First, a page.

CORRECTED: BOJ's gov't bond holdings down in 2021 for 1st time in 13 years

© Kyodo News

The Bank of Japan said Wednesday its holdings of Japanese government bonds as of the end of 2021 fell for the first time in 13 years as the central bank reduced the pace of its massive asset purchases.

The BOJ's holdings totaled 521.12 trillion yen ($4.5 trillion) as of Dec. 30, down 14.39 trillion yen from a year earlier and prompting some private-sector economists to call the development "de facto tapering."

To achieve its 2 percent inflation target, the BOJ has maintained its credit easing policy through aggressive purchases of Japanese government bonds, exchange-traded funds, commercial paper and corporate bonds.

But the speed of increase of ETF holdings slowed significantly in 2021, with the outstanding balance of the assets totaling 36.35 trillion yen, up 1.04 trillion yen from a year earlier.

The growth in the balance compares with a 7.05 trillion yen increase logged in 2020.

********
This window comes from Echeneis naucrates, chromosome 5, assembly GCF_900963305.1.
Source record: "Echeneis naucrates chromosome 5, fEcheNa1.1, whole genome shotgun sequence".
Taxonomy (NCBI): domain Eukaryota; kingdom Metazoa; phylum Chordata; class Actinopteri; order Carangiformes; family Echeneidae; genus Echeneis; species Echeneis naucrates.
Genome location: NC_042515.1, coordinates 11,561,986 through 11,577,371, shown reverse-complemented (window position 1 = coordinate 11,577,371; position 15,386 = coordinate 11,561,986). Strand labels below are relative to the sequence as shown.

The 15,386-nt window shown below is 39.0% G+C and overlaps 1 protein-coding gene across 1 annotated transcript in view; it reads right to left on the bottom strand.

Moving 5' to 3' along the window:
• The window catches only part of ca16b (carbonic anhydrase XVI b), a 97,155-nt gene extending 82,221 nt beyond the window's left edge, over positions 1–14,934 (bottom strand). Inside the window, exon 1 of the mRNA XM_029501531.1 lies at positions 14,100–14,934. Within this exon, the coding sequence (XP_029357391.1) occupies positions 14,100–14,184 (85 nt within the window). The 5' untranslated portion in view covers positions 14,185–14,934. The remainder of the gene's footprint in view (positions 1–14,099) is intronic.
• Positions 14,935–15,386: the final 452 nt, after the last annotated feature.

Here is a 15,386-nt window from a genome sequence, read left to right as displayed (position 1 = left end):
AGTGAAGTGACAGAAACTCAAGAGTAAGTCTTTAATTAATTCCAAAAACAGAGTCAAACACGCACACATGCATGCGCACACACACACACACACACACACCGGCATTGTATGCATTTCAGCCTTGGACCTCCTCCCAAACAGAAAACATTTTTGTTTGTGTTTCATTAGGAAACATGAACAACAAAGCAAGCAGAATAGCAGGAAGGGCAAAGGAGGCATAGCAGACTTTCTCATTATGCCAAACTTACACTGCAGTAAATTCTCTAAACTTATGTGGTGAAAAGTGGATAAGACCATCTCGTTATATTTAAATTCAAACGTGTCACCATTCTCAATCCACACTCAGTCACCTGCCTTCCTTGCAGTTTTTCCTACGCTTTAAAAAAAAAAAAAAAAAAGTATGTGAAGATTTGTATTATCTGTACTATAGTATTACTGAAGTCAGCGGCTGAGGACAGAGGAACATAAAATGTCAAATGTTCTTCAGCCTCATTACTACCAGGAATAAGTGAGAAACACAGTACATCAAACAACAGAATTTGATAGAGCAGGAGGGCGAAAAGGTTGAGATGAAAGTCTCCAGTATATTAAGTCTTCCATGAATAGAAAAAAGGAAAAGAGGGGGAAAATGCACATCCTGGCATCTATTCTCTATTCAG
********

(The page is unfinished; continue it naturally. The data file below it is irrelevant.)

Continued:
The decelerated pace came after the BOJ removed its annual ETF purchase target in March 2021 so as to address what some have criticized as market-distorting measures and their side-effects.

The BOJ's massive asset purchases under Governor Haruhiko Kuroda began in April 2013 and the bank's government bond holdings rose the fastest in 2016, with the outstanding balance jumping 85 trillion yen from the level at the end of 2015.

Takahide Kiuchi, a former BOJ Policy Board member who currently is executive economist at the Nomura Research Institute, said the BOJ "appears to be scaling down its asset purchases."

"The BOJ's monetary easing policy is effectively shifting to a policy normalization" toward an eventual credit tightening, Kiuchi said.